You can often analyze data specific to any one tool in the tool itself, but to collect, organize, and analyze data from disparate sources you need a data warehouse. Cloud data warehouses like Amazon Redshift, Google BigQuery, and Snowflake can scale compute and storage resources with latency measured in seconds or minutes, so you can get just the performance you need when you need it – there's no need to provision for peak load when you can autoscale on demand. With that high performance you replicate data into your data warehouse quickly, so you can begin analyzing it quickly.
A cloud data warehouse's ability to scale has another benefit: You can skip the preload transformations and load your raw data into your data warehouse, then define transformations in SQL and run them in the data warehouse at query time as needed. Your centralized raw data store can support different transformations for different tools, analyses, and business processes.
With this transition to modern cloud-based data warehouses, ETL has become ELT, and newer ETL tools have emerged that run as services in the cloud. They let you connect to cloud-based SaaS applications, specify a data warehouse , and begin piping data through an infrastructure hosted on a cloud platform. If you use a SaaS ETL platform that supports your sources and your destination, you don't have to do any code development or maintenance, so you can manage your data more efficiently.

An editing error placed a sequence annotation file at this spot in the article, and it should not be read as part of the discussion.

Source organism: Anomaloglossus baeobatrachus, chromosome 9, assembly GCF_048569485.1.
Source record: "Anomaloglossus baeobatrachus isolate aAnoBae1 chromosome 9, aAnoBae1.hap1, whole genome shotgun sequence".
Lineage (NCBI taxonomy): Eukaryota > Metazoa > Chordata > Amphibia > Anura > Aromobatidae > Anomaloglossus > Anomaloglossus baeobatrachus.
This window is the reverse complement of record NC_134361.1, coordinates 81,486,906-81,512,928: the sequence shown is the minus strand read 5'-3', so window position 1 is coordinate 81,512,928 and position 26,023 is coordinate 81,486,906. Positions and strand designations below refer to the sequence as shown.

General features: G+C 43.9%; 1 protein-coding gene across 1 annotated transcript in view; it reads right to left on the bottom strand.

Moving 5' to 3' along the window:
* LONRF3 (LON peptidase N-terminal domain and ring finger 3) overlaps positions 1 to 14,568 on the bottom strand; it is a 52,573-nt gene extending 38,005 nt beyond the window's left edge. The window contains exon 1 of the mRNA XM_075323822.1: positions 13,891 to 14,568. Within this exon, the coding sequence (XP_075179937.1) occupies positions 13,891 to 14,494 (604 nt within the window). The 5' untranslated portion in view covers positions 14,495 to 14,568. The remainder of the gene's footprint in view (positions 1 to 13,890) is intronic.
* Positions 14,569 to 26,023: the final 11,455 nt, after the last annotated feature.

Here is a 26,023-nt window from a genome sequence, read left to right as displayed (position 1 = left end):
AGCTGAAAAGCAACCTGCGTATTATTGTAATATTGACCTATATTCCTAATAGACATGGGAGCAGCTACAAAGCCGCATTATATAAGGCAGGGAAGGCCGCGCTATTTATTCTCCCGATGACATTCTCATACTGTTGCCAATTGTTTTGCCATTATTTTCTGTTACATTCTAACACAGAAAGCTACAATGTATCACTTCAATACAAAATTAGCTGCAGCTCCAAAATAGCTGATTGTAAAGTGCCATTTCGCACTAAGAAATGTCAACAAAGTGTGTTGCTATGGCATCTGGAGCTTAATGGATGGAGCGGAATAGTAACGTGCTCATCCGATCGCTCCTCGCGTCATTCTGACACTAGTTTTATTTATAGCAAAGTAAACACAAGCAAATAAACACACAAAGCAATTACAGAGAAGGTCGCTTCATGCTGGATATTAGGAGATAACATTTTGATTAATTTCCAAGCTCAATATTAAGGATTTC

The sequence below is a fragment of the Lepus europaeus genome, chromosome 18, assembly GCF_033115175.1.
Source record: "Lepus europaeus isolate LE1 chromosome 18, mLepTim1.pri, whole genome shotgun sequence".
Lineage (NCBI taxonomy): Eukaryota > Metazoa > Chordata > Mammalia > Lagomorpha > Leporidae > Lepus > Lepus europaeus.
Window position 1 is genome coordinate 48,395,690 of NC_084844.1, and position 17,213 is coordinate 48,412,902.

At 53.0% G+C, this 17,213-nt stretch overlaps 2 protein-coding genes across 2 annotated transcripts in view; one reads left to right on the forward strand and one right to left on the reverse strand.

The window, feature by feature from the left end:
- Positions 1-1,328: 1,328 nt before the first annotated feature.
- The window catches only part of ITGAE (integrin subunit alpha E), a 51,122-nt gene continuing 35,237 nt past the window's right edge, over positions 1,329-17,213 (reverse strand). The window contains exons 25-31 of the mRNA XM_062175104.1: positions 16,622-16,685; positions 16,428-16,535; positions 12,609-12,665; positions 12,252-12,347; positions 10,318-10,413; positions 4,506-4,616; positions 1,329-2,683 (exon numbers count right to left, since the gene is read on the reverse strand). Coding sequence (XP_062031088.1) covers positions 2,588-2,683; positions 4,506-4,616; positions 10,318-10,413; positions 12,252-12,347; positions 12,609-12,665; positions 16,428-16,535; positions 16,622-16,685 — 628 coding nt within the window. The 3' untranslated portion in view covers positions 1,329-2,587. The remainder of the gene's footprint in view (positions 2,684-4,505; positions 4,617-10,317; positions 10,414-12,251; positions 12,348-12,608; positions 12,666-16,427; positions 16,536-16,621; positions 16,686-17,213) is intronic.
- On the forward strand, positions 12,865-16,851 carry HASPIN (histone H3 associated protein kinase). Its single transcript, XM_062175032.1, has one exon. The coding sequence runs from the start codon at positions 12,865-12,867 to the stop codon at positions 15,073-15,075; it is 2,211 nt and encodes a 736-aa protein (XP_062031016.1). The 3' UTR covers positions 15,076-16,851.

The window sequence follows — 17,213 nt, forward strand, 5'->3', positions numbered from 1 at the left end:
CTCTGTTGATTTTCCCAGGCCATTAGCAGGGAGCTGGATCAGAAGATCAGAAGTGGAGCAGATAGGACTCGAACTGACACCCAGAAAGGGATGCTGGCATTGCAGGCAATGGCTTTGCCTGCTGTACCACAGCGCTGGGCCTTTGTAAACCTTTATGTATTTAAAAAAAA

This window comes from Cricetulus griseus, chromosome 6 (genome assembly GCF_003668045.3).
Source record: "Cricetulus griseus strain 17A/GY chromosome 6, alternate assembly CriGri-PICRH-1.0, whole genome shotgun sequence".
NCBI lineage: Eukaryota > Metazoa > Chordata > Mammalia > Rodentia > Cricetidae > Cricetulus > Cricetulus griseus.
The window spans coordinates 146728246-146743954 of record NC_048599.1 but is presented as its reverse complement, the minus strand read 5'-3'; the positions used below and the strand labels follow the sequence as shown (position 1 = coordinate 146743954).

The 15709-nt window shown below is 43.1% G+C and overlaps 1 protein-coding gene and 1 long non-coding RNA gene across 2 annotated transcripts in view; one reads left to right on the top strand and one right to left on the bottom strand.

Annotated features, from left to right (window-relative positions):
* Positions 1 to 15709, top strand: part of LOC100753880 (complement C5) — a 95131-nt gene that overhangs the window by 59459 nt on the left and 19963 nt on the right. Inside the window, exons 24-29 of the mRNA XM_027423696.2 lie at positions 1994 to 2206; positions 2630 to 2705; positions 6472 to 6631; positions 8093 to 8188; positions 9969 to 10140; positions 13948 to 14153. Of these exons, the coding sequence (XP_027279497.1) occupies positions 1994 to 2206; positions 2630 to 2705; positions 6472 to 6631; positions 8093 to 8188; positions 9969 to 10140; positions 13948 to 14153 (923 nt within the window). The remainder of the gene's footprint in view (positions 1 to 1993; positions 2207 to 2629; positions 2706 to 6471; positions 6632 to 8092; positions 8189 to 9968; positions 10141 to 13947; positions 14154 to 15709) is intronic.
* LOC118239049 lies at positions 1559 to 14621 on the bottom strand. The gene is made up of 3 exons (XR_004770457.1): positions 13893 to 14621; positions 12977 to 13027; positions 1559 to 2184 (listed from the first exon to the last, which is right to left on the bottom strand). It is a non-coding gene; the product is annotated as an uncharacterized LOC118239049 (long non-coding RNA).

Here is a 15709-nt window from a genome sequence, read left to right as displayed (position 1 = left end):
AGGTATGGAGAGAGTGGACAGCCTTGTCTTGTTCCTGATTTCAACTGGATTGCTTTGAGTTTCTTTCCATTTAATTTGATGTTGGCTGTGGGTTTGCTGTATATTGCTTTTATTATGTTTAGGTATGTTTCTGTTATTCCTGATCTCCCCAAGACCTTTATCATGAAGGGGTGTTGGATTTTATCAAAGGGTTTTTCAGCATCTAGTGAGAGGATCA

Some of the benefits of BI include the ability to make better decisions because of improved access to information, faster reporting, and improved operational efficiency. It can help to describe unorganized, inaccessible data as a missed opportunity. Hidden inside that unusable data are valuable insights waiting to be discovered. Data is a powerful tool in today's business world, and competitors that have better BI than you have a significant advantage.
5. Eliminate concerns about cost
Cost is likely to be one of their leading concerns your boss brings up. You can eliminate, or at least reduce, these concerns by discussing the return on investment for BI tools and explaining the cost of not having BI. You can also explain that with cloud-native data warehouse and ETL tools, you can get just the performance you need when you need it, on demand. That lowers costs, as does that fact that you no longer need to support in-house hardware and software or develop and maintain your own analytics programs.
6. Anticipate questions
Before you pitch your idea to your boss, come up with potential questions or objections they could have. That way, you'll be prepared to deliver a well-researched, well-thought-out response. Your boss might, for example, ask why you can't write your own code to transfer data into a data warehouse. You might then explain that the general consensus today is that engineers shouldn't write ETL.
Business intelligence enables organizations to make a better decisions and improve operations. To convince your boss of the benefits of BI, research the potential benefits it can offer and present that information using the tips above.